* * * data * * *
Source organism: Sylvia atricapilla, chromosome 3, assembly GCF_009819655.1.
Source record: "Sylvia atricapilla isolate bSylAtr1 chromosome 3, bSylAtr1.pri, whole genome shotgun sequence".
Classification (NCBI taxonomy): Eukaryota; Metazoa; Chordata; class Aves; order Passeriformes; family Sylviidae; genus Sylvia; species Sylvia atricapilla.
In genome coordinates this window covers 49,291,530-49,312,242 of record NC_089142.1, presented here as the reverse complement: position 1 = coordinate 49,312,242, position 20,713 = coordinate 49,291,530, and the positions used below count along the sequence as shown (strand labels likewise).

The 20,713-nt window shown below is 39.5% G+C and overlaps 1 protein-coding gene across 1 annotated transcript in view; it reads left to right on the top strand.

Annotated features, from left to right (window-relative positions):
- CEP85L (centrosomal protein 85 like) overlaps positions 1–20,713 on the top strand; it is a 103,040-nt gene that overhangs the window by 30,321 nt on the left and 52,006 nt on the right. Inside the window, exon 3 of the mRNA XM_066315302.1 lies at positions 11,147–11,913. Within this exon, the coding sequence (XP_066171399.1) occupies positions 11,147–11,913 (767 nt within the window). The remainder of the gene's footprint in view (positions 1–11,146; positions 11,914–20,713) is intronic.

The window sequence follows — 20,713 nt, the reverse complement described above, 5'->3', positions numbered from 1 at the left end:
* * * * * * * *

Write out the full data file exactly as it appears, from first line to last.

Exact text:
Source organism: Sylvia atricapilla, chromosome 3, assembly GCF_009819655.1.
Source record: "Sylvia atricapilla isolate bSylAtr1 chromosome 3, bSylAtr1.pri, whole genome shotgun sequence".
Classification (NCBI taxonomy): Eukaryota; Metazoa; Chordata; class Aves; order Passeriformes; family Sylviidae; genus Sylvia; species Sylvia atricapilla.
In genome coordinates this window covers 49,291,530-49,312,242 of record NC_089142.1, presented here as the reverse complement: position 1 = coordinate 49,312,242, position 20,713 = coordinate 49,291,530, and the positions used below count along the sequence as shown (strand labels likewise).

The 20,713-nt window shown below is 39.5% G+C and overlaps 1 protein-coding gene across 1 annotated transcript in view; it reads left to right on the top strand.

Annotated features, from left to right (window-relative positions):
- CEP85L (centrosomal protein 85 like) overlaps positions 1–20,713 on the top strand; it is a 103,040-nt gene that overhangs the window by 30,321 nt on the left and 52,006 nt on the right. Inside the window, exon 3 of the mRNA XM_066315302.1 lies at positions 11,147–11,913. Within this exon, the coding sequence (XP_066171399.1) occupies positions 11,147–11,913 (767 nt within the window). The remainder of the gene's footprint in view (positions 1–11,146; positions 11,914–20,713) is intronic.

The window sequence follows — 20,713 nt, the reverse complement described above, 5'->3', positions numbered from 1 at the left end: